The same batteries that need occasional water also need occasional cleaning. Once every few months, I take a few paper towels and wipe off the tops of the batteries under my hood. Lead-acid batteries emit a small amount of moisture when charging. After a couple weeks of charging, this moisture is enough to warrant a quick wipe with a paper towel. Left unchecked, this moisture (which is a weak acid) will eat through the paint on metal battery racks, will conduct electricity from the batteries to the car's chassis, and will cause your electric car's safety equipment to kick in. This was a big problem during my first couple of weeks of electric car ownership. Sealed lead-acid batteries do not emit moisture when charging: another reason they're so loved by their owners.

How Much Does It Cost?


Here's the math:
Purchase a used 1985 VW Cabriolet in excellent condition: $5,000
Purchase parts to convert from gas to electric drive: $10,000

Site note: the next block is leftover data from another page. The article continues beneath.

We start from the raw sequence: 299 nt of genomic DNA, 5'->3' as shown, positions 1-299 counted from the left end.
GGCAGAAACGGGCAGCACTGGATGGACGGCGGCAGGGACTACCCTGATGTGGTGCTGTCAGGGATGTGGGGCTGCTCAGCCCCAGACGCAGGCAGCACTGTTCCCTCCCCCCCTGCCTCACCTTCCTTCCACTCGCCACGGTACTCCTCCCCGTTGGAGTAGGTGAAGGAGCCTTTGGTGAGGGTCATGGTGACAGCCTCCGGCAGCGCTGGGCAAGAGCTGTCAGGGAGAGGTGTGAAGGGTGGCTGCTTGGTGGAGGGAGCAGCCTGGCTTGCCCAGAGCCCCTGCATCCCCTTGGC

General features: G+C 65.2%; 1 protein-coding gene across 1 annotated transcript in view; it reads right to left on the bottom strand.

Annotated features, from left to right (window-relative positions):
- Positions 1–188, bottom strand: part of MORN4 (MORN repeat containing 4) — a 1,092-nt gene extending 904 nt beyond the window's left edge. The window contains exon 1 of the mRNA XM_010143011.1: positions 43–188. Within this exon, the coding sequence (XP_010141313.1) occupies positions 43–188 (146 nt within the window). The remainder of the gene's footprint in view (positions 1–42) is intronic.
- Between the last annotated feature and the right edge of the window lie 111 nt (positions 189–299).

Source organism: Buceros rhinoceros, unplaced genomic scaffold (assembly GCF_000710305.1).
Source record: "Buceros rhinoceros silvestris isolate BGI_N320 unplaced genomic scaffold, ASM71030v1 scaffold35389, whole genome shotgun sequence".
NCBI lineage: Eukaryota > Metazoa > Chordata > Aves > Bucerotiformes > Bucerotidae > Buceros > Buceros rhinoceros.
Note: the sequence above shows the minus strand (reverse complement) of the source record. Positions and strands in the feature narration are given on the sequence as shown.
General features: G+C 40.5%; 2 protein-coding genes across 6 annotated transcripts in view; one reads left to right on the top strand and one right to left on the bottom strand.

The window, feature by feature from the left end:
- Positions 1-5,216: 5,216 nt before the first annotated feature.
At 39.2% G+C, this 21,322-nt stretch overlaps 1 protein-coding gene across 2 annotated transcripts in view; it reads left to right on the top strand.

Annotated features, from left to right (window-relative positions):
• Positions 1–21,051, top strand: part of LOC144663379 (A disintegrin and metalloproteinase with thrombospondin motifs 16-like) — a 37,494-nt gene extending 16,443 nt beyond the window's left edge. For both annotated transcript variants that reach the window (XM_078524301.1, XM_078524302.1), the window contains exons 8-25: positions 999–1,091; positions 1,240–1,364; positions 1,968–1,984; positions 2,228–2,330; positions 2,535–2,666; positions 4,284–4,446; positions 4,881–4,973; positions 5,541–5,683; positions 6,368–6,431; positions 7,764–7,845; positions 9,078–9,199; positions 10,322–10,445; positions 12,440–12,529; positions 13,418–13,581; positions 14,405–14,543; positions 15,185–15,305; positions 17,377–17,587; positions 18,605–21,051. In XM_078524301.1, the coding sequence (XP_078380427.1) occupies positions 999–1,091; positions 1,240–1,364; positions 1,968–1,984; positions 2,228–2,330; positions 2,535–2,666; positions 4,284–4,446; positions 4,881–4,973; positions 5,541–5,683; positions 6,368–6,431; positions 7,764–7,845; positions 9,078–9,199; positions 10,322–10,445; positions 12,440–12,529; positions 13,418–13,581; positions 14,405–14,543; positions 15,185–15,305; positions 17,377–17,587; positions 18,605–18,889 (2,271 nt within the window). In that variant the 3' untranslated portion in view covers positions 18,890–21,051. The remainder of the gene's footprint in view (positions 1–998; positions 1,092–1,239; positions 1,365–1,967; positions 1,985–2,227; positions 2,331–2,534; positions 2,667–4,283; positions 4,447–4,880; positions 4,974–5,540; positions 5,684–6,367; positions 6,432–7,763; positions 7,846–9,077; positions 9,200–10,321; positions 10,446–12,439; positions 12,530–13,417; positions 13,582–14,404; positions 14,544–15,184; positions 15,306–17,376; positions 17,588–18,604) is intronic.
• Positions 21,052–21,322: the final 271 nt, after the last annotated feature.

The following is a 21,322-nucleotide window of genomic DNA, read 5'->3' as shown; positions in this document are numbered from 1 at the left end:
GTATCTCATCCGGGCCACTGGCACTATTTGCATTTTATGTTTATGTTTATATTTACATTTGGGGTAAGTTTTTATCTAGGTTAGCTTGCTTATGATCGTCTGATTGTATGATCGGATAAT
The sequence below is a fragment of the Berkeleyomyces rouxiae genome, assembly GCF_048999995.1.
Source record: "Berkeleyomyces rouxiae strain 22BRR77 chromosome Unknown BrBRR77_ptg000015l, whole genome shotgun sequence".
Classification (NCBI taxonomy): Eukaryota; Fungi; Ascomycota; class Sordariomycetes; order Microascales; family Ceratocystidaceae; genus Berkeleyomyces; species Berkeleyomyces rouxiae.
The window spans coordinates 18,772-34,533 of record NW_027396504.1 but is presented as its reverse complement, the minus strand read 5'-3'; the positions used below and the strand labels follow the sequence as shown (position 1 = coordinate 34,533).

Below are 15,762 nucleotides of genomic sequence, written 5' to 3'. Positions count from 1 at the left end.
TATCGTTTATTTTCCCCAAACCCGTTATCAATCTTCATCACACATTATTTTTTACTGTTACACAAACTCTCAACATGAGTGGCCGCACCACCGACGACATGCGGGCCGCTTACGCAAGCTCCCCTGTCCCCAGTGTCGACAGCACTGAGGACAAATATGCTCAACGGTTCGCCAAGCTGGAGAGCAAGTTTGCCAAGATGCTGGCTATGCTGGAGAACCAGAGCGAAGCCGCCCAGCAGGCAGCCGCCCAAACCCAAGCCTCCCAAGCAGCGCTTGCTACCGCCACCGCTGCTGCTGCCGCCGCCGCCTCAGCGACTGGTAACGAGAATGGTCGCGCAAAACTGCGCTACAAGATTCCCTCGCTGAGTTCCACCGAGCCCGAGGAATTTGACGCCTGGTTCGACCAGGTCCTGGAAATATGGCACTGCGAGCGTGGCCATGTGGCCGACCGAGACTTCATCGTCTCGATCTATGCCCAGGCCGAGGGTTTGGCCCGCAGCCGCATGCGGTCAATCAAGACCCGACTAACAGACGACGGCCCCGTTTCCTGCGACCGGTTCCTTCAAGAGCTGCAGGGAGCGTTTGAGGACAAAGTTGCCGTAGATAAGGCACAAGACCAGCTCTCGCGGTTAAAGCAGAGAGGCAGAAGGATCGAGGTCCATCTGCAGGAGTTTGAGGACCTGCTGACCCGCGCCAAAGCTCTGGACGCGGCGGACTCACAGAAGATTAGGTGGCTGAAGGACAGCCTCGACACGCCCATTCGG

Labor to convert from gas to electric drive: $5,000
Total: $20,000

This is about how much I spent on my gas-powered car several years ago. I needed a second car for my household, so I set a similar budget.

For comparison, I could have purchased a new gas-powered Geo Metro for about $8,000. That's less than half the price of my electric Car, I'd have better range, and at 49 miles per gallon, pretty good efficiency and pollution reduction, too.


I'm paying about $35/month in fuel costs for my electric car. This is about what I'd expect to pay for a gas car.

I don't have a separate meter for my electric car, so I cannot accurately tell how much energy my car consumes each night as it charges. However, I do note that my monthly electric bills have gone up about 8-9 kWh per day since I've started charging my car. Multiply that by your local utility company's electric rate (Pacific Gas & Electric, my utility, charges about 13 cents per kWh).

What's Its Range?